No. (%)
Fluid Status
Initial estimated dehydration,
No. (%)
Mild 20 (33.8) 12 (32.4) 2 (4.2) 2 (9.5) 36 (21.8)
Moderate 22 (37.2) 11 (29.7) 20 (41.7) 5 (23.8) 58 (35.2)
Severe 12 (20.3) 12 (32.4) 19 (39.6) 11 (52.4) 54 (32.7)
Not recorded/other 5 (8.5) 2 (5.4) 7 (14.6) 3 (14.3) 17 (10.3)
Weight change, median (IQR), %a 6.4 (3.0-10.3) 5.7 (1.3-10.1) 6.6 (4.6-12.3) 10.9 (4.8-14.6) 6.7 (3.1-11.8)
Bolus received, No. (%) 17 (28.8) 20 (54.1) 30 (62.5) 18 (85.7) 85 (51.5)
Total bolus amount, No. (%)
No bolus 42 (71.2) 17 (45.9) 18 (37.5) 3 (14.3) 80 (48.3)
5 mL/kg 2 (3.4) 1 (2.7) 3 (6.3) 0 6 (3.6)
10 mL/kg 6 (10.2) 8 (21.6) 16 (33.3) 9 (42.9) 39 (23.6)
20 mL/kg 8 (13.6) 7 (18.9) 7 (14.6) 5 (23.8) 24 (14.5)
>20 mL/kg 2 (3.4) 3 (8.1) 3 (6.3) 3 (14.3) 11 (6.7)
Other 2 (3.4) 1 (2.7) 1 (2.1) 1 (4.8) 5 (3.0)
Initial Physical Examination
Heart rate, median (IQR), min 113 (98-128) 122 (106-138) 135 (122-146) 138 (130-146) 126 (110-140)
Initial Laboratory Values, Median (IQR)
pH 7.2 (7.1-7.3) 7.2 (7.0-7.2) 7.0 (7.0-7.1) 7.0 (7.0-7.1) 7.1 (7.0-7.2)
Serum bicarbonate level, mEq/L 9.0 (7.0-13.0) 8.0 (5.0-11.0) 5.0 (4.0-6.5) 6.0 (5.0-7.0) 7.0 (5.0-10.0)
Corrected serum Na level, mEq/Lb 143.0 (139.6-145.7) 145.6 (140.5-146.8) 145.1 (140.8-153.1) 148.2 (142.3-154.4) 144.6 (140.4-149.1)
Potassium level, mEq/L 4.5 (3.9-4.9) 4.6 (4.2-5.1) 4.8 (4.1-5.3) 5.1 (4.7-5.8) 4.7 (4-5.2)
Serum creatinine level, μmol/L 48.0 (35.0-57.0) 72.0 (60.0-82.0) 104.0 (87.0-118.5) 123.0 (109.0-173.0) 71.0 (51.0-103.0)
Serum creatinine level, mg/dL 0.5 (0.4-0.6) 0.8 (0.7-0.9) 1.2 (1.0-1.3) 1.4 (1.2-2.0) 0.8 (0.6-1.2)
SUN level, mg/dL 13.2 (11.2-17.6) 18.5 (15.4-20.7) 22.1 (18.2-27.2) 34.7 (23.8-44.8) 18.8 (14.0-25.2)
β-OHB level, mmol/L 8.7 (7.6-10.5) 9.7 (7.8-10.7) 11.4 (10.3-13.0) 11.8 (9.2-15.8) 10.1 (7.8-11.2)
Hematocrit level, % 42.0 (39.0-45.0) 44.0 (41.0-48.0) 46.0 (42.0-48.0) 48.0 (42.0-50.0) 44.0 (41.0-48.0)
Abbreviations: AKI, acute kidney injury; β-OHB, beta hydroxybutarate; per liter, multiply by 88.4; SUN to millimoles per liter, multiply by 0.357; and
ED, emergency department; ICU, intensive care unit; IQR, interquartile range; hematocrit to a proportion of 1, multiply by 0.01.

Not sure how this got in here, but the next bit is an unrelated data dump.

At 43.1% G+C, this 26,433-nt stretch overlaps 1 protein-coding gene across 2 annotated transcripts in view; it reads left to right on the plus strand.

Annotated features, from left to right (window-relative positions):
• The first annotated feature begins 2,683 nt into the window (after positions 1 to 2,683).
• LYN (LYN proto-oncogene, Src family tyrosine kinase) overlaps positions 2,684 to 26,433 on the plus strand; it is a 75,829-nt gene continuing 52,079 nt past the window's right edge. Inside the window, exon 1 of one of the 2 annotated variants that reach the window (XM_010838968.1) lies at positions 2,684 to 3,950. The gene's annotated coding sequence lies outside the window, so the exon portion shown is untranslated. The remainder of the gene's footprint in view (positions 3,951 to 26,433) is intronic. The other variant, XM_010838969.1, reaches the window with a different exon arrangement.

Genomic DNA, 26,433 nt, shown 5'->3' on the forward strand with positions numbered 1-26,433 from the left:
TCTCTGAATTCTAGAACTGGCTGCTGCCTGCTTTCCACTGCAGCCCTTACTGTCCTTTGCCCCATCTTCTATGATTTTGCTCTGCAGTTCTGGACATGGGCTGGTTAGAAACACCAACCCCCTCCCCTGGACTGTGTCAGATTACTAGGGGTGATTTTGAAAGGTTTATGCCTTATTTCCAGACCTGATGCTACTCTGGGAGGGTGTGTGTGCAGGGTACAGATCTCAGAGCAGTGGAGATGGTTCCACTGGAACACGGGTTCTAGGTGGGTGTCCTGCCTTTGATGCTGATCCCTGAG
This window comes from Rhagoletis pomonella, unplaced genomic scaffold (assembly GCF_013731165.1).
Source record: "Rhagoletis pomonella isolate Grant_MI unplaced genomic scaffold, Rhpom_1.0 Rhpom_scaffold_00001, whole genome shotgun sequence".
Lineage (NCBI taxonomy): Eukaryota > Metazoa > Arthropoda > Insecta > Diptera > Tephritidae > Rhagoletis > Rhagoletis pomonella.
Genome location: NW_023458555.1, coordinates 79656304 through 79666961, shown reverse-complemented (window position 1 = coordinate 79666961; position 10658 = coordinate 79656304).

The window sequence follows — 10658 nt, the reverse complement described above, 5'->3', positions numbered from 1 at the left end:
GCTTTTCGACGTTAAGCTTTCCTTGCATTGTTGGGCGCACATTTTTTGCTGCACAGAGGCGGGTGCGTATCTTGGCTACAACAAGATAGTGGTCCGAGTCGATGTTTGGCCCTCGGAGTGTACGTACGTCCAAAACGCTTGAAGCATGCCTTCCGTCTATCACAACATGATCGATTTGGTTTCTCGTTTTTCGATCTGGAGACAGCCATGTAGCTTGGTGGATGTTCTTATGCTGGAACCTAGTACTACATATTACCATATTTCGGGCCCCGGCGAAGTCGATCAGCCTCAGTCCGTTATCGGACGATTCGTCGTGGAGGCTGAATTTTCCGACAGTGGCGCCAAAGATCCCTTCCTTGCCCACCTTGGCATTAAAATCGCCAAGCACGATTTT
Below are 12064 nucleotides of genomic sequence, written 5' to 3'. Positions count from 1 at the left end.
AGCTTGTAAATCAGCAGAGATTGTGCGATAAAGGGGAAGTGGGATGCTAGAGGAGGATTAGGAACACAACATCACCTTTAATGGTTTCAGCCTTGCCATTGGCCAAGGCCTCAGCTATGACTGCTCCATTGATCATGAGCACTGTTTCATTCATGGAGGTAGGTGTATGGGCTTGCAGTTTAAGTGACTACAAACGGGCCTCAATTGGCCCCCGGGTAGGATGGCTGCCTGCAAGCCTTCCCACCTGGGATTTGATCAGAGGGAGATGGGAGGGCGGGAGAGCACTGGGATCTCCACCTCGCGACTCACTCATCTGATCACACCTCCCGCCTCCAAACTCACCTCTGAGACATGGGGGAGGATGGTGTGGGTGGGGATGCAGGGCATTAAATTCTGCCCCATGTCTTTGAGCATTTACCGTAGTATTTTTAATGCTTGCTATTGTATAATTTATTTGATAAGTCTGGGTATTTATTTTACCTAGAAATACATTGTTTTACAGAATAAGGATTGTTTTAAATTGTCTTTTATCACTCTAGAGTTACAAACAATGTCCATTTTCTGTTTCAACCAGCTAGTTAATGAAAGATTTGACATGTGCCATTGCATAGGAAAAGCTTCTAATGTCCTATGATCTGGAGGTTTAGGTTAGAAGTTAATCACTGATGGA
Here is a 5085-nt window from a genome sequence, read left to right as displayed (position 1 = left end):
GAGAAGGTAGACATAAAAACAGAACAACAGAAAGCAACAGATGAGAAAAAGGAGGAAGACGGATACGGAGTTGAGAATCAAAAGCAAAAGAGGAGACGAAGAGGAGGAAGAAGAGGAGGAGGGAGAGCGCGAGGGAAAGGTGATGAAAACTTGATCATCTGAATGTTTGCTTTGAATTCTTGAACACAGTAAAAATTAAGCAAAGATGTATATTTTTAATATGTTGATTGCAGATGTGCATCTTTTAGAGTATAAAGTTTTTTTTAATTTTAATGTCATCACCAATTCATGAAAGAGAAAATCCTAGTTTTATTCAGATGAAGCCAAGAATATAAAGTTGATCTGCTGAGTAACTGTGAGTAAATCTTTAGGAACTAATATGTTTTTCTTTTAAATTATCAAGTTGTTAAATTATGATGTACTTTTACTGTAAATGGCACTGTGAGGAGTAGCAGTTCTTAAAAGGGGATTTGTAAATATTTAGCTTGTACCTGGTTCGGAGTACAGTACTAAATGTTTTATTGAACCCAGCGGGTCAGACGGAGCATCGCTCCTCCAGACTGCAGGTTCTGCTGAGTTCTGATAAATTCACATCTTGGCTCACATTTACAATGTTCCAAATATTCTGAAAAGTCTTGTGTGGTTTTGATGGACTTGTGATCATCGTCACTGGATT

Na, sodium; SUN, serum urea nitrogen. a
Weight change from admission to discharge.
SI conversion factors: To convert serum bicarbonate, serum sodium, and b
Corrected Na = [(Glucose (mg/dL)/18) − 5.6] × 0.36 + Serum Na.
potassium to millimoles per liter, multiply by 1; serum creatinine to micromoles

Table 2 highlights the unadjusted and adjusted analysis 1.22; 95% CI, 1.07-1.39). Initial corrected sodium of 145 mEq/L
using a multinomial logistic regression model. All variables ex- or greater (compared with 135-144 mEq/L) was associated with
cept age and sex were statistically significant in the unad- a 3-fold increase in the odds of mild AKI (aOR, 3.29; 95% CI,
justed analysis, especially when comparing no AKI with se- 1.25-8.66).
vere AKI. In the adjusted analysis, a lower serum bicarbonate The eTable in the Supplement contains a sensitivity analy-
level of less than 10 mEq/L (compared with ≥10 mEq/L) was sis using an estimated GFR of 90 mL/min/1.73 m2 for calculat-
associated with a 5-fold increase in the odds of severe AKI (ad- ing the expected baseline creatinine. Based on this lower es-
justed odds ratio [aOR], 5.22; 95% CI, 1.35-20.22), whereas each timated GFR cutoff, 69 children (41.8%) met the criteria for AKI.
incremental increase of 5 beats/min in initial heart rate was as- Of these children with AKI, 37 (53.6%) had mild and 32 (46.4%)